This year, the SHRM External Affairs team was intentional in leveraging our workplace equity policy pillar to commemorate the 19th Amendment Centennial, which granted women the right to vote in the U.S. We partnered with the Women2Women Tour to host events that captured the opinions of women on key policy issues like healthcare and pay equity. We also joined the United Nations’ Women Empower Women initiative to share insightful research and best practices on gender equity, workplace flexibility, and leave. This month, we launched a digital campaign with the National Foundation for Women Legislators that leveraged the voice of elected women to compel women and our allies to continue using their voice to create a better world for women and their families. I am proud of this work and the fact that in each of these campaigns, we have included SHRM employees, SHRM members, and women of varying races and backgrounds.
I ended this week reflecting on our work around this historical moment and attending the first meeting of SHRM’s Blue Ribbon Commission on Racial Equity (BRC). It was truly a privilege to hear the Commission members share their perspectives as they sought consensus on actions and deliverables for their work. Every voice was heard and respected, and included in those voices were five women who stood equal to the men in the conversation. I couldn’t help but think that this was such an amazing example of what inclusion looks like. As I observed these women, my thoughts circled back to how gratifying it has been to see that so much of the coverage related to the 19th Amendment Centennial has been inclusive of the plight of Black women who advocated for their place within the suffrage movement.
On Tuesday, I went down to Union Station in Washington, D.C. and took photos of the Ida B. Wells exhibit. If you look closely, you’ll see the work is made up of hundreds of photos of other women. Talk about a moment of inclusion! The exhibit, the BRC meeting, and other current events are constant reminders that the movement continues, and it continues with Black women not just finding their place in it, but leading it.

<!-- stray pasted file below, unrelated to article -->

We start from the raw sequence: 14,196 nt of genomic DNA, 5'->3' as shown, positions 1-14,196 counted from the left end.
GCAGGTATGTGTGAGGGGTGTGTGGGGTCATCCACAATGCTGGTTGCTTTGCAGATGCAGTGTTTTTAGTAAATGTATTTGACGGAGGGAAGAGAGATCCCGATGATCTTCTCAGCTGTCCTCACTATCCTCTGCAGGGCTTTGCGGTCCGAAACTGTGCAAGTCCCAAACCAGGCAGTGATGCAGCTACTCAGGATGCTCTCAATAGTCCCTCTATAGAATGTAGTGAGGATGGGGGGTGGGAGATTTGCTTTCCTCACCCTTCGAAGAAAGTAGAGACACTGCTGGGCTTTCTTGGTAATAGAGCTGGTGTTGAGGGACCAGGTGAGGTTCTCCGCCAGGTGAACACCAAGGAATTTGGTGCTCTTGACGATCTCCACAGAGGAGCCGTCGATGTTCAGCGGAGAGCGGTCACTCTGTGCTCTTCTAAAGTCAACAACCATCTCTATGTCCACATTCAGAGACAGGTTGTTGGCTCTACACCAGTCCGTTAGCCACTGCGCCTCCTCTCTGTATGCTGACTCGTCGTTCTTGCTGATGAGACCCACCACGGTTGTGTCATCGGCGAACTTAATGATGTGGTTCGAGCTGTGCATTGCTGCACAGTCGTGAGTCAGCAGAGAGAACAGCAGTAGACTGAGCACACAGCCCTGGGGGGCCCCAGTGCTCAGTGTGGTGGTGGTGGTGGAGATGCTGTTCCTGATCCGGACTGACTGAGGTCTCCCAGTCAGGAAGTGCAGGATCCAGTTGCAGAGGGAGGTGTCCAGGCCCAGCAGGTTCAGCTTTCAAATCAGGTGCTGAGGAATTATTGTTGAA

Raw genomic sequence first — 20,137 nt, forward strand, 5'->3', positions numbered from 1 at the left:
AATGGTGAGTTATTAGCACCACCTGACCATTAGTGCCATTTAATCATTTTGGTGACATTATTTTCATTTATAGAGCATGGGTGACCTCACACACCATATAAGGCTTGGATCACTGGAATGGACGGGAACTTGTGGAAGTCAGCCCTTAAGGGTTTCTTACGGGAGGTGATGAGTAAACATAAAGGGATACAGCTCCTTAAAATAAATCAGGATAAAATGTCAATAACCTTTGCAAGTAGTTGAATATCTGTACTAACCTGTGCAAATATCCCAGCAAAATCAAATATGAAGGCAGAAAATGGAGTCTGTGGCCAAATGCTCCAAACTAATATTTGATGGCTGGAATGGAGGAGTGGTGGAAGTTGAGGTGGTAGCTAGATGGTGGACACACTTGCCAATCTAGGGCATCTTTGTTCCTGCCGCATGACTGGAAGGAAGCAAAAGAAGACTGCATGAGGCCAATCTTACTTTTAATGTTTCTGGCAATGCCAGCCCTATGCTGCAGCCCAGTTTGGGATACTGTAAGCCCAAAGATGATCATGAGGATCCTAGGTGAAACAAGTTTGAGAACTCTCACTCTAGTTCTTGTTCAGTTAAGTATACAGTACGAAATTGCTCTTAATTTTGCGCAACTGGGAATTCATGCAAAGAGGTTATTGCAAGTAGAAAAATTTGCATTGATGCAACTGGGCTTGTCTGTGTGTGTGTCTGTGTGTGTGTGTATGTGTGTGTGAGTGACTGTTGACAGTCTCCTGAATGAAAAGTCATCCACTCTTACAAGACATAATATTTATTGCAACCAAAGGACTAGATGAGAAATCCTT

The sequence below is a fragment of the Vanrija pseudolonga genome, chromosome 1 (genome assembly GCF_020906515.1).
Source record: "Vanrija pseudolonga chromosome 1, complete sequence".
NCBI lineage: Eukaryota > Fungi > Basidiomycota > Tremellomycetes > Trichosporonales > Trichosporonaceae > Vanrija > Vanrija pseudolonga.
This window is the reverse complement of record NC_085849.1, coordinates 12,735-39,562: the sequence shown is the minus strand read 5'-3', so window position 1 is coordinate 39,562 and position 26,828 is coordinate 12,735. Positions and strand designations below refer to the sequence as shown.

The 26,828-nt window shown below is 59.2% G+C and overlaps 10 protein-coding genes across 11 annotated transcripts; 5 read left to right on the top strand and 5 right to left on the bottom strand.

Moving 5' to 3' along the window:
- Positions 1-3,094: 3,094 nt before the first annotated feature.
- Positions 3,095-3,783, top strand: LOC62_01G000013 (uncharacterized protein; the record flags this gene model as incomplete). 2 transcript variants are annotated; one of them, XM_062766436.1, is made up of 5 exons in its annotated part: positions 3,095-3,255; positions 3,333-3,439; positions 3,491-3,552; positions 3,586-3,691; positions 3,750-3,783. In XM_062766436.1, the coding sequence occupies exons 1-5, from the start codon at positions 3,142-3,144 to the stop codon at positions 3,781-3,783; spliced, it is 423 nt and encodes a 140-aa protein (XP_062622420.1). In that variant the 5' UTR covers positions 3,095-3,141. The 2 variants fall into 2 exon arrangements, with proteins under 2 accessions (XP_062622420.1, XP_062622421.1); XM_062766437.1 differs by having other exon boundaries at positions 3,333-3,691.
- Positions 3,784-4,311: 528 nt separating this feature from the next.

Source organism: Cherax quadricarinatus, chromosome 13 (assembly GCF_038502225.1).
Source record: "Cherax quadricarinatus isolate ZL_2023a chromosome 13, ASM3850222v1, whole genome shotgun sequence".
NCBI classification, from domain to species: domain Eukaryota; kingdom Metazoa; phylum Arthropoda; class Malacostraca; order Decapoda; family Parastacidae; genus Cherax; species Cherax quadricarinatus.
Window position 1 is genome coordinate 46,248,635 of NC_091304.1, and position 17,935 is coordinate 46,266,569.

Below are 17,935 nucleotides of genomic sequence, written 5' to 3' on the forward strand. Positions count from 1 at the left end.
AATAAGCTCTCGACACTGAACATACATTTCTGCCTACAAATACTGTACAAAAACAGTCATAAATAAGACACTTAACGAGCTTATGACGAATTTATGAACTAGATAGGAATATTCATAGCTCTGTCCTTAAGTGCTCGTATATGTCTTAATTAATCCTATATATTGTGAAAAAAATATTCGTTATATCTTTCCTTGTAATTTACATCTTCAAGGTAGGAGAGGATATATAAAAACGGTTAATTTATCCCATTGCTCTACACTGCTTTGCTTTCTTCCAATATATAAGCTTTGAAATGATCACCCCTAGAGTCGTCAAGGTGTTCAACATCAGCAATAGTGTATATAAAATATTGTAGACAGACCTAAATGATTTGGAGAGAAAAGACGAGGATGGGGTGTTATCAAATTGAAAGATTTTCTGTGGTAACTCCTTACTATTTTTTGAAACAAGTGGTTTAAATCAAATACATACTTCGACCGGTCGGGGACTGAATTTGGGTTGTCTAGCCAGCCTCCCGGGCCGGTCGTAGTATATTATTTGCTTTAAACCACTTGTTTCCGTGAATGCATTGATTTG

As I thought about how their efforts impacted the world of work, I remembered my graduate school research on the 1945-55 women’s uplift movement in my husband’s hometown of Sanford, North Carolina. While their sons, husbands, and fathers were off at war, these women held down jobs and kept the economy flourishing, only to be told they were no longer welcome in the workplace when the men returned. Instead of capitulating, the women dug in their heels and found ways to “uplift” their station in the community as entrepreneurs, elected officials, community and church leaders, and eventually again side by side with their men in the workplace.
Many of the women who led and followed these movements were members of Black Greek letter sororities. The role of Black sororities in the fight for civil rights to vote, work, and be viewed as equals cannot be understated. These are more than just sisterhoods; they are training grounds for leaders and change makers. Women like Washington D.C.’s Nellie Quander, the lead incorporator of Alpha Kappa Alpha Sorority, Incorporated, were on the front lines of the suffrage movement, along with the renowned Ida B. Wells, a member of Delta Sigma Theta Sorority, Incorporated, who was a leading voice for the right to vote and a critical strategist for the early Civil Rights Movement. And, just months before the ratification of the 19th Amendment in January 1920, five women founded the Zeta Phi Beta Sorority to promote finer womanhood. It’s worth noting that while the public health crisis has delayed official celebrations of the Zeta centennial, the organization has refocused efforts on what it has been doing since 1920—helping their communities thrive.